Whenever the subject of Capital Region taxi services comes up, there are almost inevitably a number of complaints. The dissatisfaction seems to stem from people being a) unhappy with the reliability of service or b) unclear about the vague pricing system or c) both "a" and "b."
But maybe there's a why shake things up for the better. Two of the area's prominent entrepreneurs -- Matt Baumgartner and Vic Christopher -- have started a campaign to attract the service Uber to the Albany metro area. Uber and its fleets of drivers allow riders to order, track, pay, and rate car service by mobile app.
Christopher, the owner of The Confectionery and The Grocery in Troy, told us today that he was "blown away by the genius of this concept" after he and his wife, Heather, had recently tried Uber while traveling through cities out west, including Denver, LA, San Diego, and San Francisco.
"We discovered it while out in Denver, at Ace, a ping-pong noodle bar," Christopher said via email. "It was recommended by our bartender. We downloaded the app, signed up, and hailed our first cab within 3 minutes. ... We used this service many times during our trip, and found the drivers to be professional and personable, 100% of the time. The drivers I met were all thrilled with the program, as they are now working for themselves, opposed to a taxi company. They seem to all share a sense of pride in being their own boss."
Back here in the Capital Region, Christopher said he ran into Baumgartner and found out they shared an appreciation for the service. Explained Baumgartner: "Vic and I started this conversation because I was in Troy and called a cab company to pick me up because there were no cabs available on the street. I waited for 25 minutes, and when the cab showed up, there were 3 people in the back seat. There needs to be a better option than that."
So they decided to reach out to the company together, and start a social media campaign to raise awareness and rally support.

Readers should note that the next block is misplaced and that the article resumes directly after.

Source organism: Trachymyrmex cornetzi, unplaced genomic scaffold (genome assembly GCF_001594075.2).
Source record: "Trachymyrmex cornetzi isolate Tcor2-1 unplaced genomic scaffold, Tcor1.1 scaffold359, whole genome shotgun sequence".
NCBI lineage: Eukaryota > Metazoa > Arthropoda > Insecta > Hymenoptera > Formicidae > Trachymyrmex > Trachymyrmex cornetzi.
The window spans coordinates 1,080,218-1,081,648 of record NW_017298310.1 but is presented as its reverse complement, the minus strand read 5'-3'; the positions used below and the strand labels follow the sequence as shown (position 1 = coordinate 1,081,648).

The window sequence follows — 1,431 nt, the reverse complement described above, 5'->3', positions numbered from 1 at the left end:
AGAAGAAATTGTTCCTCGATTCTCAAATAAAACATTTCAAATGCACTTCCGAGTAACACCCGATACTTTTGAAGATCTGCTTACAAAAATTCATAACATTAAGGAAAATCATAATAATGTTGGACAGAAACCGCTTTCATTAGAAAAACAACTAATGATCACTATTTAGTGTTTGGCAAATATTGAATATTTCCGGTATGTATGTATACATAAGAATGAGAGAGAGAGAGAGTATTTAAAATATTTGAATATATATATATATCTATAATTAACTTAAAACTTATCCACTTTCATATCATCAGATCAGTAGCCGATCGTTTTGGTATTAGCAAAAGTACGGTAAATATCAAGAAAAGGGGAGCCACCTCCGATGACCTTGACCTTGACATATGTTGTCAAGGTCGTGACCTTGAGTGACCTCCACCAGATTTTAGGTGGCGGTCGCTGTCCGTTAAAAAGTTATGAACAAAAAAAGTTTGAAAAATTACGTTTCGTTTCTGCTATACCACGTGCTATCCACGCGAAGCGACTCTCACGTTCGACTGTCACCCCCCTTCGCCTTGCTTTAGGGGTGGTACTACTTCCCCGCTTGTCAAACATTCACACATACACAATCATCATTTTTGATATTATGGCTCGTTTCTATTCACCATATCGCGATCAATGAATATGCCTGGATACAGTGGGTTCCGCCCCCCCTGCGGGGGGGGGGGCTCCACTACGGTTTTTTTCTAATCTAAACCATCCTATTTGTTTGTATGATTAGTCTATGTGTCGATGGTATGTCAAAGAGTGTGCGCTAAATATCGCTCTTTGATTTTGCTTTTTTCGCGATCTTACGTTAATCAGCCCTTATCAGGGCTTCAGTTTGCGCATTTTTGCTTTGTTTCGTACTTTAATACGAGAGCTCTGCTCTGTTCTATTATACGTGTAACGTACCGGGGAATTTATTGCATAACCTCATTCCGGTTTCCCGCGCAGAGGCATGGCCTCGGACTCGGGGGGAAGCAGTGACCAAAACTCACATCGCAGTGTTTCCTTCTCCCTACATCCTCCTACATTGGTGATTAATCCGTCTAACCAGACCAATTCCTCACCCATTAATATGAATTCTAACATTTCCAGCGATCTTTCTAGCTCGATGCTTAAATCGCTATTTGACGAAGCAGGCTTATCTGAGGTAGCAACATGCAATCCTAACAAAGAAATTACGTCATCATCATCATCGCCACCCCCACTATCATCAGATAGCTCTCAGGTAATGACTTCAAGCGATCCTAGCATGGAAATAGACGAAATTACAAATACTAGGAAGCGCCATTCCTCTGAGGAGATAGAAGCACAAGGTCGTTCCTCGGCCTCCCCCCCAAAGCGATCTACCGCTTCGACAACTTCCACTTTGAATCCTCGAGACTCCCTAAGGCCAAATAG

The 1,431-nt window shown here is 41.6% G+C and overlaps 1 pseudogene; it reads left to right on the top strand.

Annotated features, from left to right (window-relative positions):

"Living in NYC and using Uber frequently while I'm there, it has proven to be a quick, reliable, affordable alternative to a cab," Baumgartner, the owner of Bombers and other establishments, said to us today via email. "In Albany, it is often difficult finding a cab on the spot, and Uber provides that service."
Baumgartner's take on the current state of taxi service in this area is similar to many of the complaints that frequently pop up in comment threads: The rides aren't metered, so it's hard to figure out who much you'll end up paying. And there's no guarantee an arranged taxi will show up. He cited getting to/from the train station as a frustrating example. "You have to share the cab with multiple people, and it often takes forever to get to your destination."
Uber currently operates in more 70 cities around the world, including 37 cities in the United States. Some of the cities are the ones you'd expect -- Seattle, DC, San Francisco. But others -- such as Tucson and Santa Barbara -- are on a scale more like the Capital Region.
The service, which started in 2009, has been getting a lot of attention recently as it expands and picks up loyal customers -- and catches flak from critics who accuse it of bending rules, or who aren't onboard with some aspects of the service such as the use of surge pricing when demand is high. A recent Bloomberg Businesweek article is a good overview. A clip:
There's a battle for the future of transportation being waged outside our offices and homes. Uber and a growing collection of well-funded startups, such as the ride-sharing service Lyft, are trying to make getting a taxi as easy as booking a reservation on OpenTable (OPEN) or checking a price on Amazon.com (AMZN)--just another thing you do with your smartphone. Flush with Silicon Valley venture capital, these companies have an even grander ambition: They want to make owning a car completely unnecessary. They're battling each other, city regulators, entrenched taxi interests, and critics who claim they are succeeding only because they run roughshod over laws meant to protect public safety. "Being out in front of the taxi industry, putting a bull's-eye on our back, has not been easy," says Travis Kalanick, the 37-year-old chief executive of Uber. "The taxi industry has been ripe for disruption for decades. But only technology has allowed it to really kick in."
We've reached out to Uber to find out where it's at as far as the Albany market. We'll update if/when we hear back.
Earlier on AOA:
+ Ask AOA: What is a reasonable price for a cab ride from ALB to downtown Albany?
+ Ask AOA: A good taxi service?
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